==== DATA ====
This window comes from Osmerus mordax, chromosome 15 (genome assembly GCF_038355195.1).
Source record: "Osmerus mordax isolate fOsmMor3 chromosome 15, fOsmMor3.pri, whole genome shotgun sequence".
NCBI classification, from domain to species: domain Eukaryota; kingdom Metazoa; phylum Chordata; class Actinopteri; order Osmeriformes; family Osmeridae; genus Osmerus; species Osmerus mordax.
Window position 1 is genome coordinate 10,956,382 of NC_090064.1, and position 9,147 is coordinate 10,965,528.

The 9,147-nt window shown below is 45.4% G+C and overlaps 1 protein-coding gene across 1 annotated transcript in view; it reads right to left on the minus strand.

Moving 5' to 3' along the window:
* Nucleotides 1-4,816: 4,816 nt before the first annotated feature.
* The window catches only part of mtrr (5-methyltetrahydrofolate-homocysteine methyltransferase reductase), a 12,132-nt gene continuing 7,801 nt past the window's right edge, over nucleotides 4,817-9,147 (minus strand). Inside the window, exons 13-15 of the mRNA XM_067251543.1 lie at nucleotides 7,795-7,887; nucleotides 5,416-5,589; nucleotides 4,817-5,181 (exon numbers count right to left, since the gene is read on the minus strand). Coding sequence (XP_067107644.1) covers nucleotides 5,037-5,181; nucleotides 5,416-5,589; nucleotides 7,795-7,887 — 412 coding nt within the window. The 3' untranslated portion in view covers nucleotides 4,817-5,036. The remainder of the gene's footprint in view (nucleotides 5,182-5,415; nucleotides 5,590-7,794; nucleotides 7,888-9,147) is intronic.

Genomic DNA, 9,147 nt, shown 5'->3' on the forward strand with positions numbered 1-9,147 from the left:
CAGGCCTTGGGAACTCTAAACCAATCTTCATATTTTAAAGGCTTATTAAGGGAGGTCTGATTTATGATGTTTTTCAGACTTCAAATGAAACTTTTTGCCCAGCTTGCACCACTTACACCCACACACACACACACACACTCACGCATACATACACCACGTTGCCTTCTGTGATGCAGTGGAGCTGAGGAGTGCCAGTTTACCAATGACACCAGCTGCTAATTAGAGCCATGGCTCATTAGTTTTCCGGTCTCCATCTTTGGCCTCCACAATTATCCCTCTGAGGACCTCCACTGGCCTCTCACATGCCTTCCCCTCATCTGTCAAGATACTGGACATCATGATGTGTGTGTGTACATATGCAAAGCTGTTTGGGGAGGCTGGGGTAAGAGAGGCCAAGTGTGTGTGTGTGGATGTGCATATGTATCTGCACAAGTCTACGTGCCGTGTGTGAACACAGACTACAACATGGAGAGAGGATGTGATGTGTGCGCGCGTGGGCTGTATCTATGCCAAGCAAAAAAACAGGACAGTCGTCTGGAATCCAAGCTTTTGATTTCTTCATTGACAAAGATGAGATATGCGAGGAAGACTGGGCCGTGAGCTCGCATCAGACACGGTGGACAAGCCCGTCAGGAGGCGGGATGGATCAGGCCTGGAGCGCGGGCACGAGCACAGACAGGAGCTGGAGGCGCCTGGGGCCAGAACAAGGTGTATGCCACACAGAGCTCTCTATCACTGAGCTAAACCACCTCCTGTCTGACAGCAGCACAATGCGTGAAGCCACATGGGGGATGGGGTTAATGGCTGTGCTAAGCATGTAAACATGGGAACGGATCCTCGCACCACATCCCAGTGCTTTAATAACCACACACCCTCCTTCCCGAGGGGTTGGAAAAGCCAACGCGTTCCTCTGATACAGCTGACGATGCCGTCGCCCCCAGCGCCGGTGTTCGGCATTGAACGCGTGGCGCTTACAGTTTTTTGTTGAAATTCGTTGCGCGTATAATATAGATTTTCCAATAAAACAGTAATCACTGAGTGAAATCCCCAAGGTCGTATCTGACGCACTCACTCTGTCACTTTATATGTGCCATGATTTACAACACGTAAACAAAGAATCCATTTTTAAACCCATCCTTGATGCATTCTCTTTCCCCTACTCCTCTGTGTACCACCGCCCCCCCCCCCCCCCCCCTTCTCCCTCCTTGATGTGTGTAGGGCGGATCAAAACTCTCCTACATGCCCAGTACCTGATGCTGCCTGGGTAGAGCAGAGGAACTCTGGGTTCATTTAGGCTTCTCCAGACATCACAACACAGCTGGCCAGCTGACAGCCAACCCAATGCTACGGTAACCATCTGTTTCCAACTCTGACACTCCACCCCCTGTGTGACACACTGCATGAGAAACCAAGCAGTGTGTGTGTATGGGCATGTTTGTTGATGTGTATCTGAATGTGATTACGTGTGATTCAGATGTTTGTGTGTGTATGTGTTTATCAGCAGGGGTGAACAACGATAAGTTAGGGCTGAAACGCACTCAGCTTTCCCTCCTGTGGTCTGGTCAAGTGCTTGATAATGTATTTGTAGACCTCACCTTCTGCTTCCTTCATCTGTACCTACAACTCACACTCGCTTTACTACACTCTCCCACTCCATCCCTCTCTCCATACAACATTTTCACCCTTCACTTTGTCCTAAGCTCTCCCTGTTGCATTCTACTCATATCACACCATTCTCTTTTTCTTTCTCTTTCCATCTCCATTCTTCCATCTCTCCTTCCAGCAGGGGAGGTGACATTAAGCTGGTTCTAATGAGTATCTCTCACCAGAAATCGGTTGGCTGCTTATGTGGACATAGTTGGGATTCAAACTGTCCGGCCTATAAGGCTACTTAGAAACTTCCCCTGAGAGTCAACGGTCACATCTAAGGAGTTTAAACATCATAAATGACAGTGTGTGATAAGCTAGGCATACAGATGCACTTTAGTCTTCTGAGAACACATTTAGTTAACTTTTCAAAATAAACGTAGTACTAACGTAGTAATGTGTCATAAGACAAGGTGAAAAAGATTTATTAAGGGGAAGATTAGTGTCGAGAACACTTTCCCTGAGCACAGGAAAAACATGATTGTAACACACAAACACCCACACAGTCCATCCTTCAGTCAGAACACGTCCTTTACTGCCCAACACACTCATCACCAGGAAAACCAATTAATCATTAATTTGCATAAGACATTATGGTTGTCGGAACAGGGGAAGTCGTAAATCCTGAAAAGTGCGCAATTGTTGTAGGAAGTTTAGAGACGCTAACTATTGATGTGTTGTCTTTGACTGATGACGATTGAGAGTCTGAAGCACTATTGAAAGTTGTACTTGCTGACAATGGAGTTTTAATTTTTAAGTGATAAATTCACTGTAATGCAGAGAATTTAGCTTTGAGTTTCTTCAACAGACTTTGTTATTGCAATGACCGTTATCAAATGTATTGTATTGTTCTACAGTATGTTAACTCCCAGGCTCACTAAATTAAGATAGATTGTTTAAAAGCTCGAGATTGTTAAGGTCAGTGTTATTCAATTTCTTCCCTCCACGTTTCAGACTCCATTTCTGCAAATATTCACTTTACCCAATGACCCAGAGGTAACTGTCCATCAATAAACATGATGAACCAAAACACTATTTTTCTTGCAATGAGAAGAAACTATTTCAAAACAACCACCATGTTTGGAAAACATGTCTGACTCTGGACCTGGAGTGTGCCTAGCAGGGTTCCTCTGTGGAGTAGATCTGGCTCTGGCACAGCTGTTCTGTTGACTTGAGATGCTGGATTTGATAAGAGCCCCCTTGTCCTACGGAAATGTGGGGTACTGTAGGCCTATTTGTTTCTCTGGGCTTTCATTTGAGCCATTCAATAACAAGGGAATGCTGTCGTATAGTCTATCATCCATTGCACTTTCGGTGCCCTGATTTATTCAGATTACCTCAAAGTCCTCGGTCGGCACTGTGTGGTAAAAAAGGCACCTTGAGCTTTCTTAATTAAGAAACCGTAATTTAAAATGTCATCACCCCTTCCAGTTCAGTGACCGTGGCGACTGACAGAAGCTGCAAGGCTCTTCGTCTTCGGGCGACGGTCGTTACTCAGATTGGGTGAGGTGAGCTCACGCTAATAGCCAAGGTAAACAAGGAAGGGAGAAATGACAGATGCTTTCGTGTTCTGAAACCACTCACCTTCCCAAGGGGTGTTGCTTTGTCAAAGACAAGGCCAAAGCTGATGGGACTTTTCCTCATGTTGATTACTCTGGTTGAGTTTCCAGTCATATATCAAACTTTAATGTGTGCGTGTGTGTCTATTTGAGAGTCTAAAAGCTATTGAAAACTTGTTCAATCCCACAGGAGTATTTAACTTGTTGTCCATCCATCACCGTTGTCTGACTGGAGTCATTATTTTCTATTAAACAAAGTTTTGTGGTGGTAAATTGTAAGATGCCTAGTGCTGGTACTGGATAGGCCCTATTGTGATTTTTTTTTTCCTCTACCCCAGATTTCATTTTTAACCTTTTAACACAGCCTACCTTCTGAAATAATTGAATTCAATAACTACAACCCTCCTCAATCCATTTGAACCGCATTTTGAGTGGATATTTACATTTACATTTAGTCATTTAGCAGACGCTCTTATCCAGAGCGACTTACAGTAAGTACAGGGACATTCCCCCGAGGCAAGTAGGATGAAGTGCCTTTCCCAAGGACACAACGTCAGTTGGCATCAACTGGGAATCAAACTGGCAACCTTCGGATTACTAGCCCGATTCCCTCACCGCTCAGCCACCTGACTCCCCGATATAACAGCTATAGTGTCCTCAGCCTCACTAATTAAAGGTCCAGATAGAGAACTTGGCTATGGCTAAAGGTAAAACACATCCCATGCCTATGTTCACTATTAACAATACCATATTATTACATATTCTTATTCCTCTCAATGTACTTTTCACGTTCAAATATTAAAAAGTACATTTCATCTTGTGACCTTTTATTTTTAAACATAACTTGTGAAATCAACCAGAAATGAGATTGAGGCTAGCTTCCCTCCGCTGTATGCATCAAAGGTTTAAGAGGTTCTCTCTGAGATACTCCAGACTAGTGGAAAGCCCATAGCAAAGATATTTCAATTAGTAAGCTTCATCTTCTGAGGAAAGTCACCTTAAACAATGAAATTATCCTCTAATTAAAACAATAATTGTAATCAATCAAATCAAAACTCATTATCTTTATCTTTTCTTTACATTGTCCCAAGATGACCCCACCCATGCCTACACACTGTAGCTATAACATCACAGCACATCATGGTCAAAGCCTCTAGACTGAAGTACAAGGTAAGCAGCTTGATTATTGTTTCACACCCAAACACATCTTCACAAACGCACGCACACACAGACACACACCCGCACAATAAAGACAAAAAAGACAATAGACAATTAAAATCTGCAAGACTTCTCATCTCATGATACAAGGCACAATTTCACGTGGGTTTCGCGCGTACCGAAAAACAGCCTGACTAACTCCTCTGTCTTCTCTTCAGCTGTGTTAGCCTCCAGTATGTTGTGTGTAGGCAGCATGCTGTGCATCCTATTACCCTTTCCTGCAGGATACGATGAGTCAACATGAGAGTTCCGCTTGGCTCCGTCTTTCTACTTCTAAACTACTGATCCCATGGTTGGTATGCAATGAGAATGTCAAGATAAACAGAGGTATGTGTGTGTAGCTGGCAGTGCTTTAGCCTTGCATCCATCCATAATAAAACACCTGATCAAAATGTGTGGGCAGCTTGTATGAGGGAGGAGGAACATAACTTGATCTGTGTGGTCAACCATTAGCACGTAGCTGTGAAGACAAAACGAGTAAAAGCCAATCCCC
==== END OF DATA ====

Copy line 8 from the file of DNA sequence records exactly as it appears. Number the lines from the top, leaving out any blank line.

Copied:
* The window catches only part of mtrr (5-methyltetrahydrofolate-homocysteine methyltransferase reductase), a 12,132-nt gene continuing 7,801 nt past the window's right edge, over nucleotides 4,817-9,147 (minus strand). Inside the window, exons 13-15 of the mRNA XM_067251543.1 lie at nucleotides 7,795-7,887; nucleotides 5,416-5,589; nucleotides 4,817-5,181 (exon numbers count right to left, since the gene is read on the minus strand). Coding sequence (XP_067107644.1) covers nucleotides 5,037-5,181; nucleotides 5,416-5,589; nucleotides 7,795-7,887 — 412 coding nt within the window. The 3' untranslated portion in view covers nucleotides 4,817-5,036. The remainder of the gene's footprint in view (nucleotides 5,182-5,415; nucleotides 5,590-7,794; nucleotides 7,888-9,147) is intronic.